In 1963 the band recorded its debut album, Rhythm and Blues at the Flamingo. Produced by Ian Samwell and engineered by Glyn Johns, the album was released in place of a planned single by EMI Columbia. It failed to reach the chart, but the October 1964 follow-up, Fame at Last, reached No. 15 on the UK album chart.
So let's recap. From 1962 to 1965 Georgie Fame has a residency at The Flamingo Club. He was managed by Laurence Maurice Parnes (aka Larry Parnes) an English pop manager and impresario, who also had Billy Fury and Marty Wilde on his roster at the time. In 1963 Georgie Fame was signed to Columbia Records (an EMI company) and recorded a live album released the following year (1964). Indeed he released three singles in 1964 through Columbia Records.
It's a similar story for Alexis Korner, professionally managed or represented, recorded through major labels, however in his case he preferred to perform live rather produce records, something he consistently did throughout the late fifties and well into the sixties.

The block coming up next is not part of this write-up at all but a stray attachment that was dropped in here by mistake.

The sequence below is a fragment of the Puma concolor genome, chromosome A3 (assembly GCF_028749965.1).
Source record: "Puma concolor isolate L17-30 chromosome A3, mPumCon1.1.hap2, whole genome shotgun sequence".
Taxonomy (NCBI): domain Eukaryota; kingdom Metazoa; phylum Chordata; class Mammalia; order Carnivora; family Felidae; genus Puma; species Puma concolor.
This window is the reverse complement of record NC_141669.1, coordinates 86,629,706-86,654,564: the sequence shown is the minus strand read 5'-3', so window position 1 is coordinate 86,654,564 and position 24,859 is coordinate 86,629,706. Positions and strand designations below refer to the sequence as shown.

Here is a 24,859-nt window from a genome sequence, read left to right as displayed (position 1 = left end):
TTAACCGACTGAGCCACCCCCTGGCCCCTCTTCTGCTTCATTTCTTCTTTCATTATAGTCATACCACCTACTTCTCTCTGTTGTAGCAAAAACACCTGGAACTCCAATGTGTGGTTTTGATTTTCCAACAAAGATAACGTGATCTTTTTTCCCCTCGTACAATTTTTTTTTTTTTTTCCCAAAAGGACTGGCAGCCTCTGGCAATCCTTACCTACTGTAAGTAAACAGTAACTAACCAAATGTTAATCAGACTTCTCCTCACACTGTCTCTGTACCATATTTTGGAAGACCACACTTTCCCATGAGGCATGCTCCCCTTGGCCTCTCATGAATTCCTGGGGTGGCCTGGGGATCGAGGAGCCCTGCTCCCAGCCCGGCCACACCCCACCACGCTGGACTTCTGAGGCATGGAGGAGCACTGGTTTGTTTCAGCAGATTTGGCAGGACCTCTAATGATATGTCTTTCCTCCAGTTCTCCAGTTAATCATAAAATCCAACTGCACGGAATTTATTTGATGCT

As for the Radio Luxembourg tale and the independently produced Georgie Fame single (has anyone a copy? - please let us know) it's hard to understand how this all happened. The big label monopoly is rather hard to swallow since Joe Meek had his own independent label (Triumph Records) and get this! his own show on Radio Luxembourg in 1960. In April 1960 Meek started a weekly 15-minutes commercial broadcast on Radio Luxembourg's English program: "It's A Triumph!". There Meek presented the new releases, hosted by himself (under the pseudonym Johnny Watts) and Ricky Wayne (a later Mr. Universe), who himself became a singer for a while (Triumph released his song Chick'a'roo in April 1960).
Finally Ronan stated that EMI was one of the big boys holding a monopoly over Radio Luxembourg, that's a little ironic considering Georgie Fame was signed by EMI - Columbia in 1963. So what to make of all of this. It's a good story-line as David versus Goliath situations pretty much ensure the little guy gets our notice and perhaps our goodwill. However if it is just that, a story, a tale, then so many questions come to mind, not least of all why did Radio Caroline start, how much more is just myth rather than fact. Someone should write a book about this...
Material for this post was sourced from - http://www.joemeekpage.info/triumph_1_E.htm
We also cautiously used Wikipedia, mainly to lead us to outside sources for Alexis Korner and Radio Luxembourg. With thanks to Mervyn Hagger for wetting our appetite to explore this part of Radio Caroline's history.
Forums Vs Forums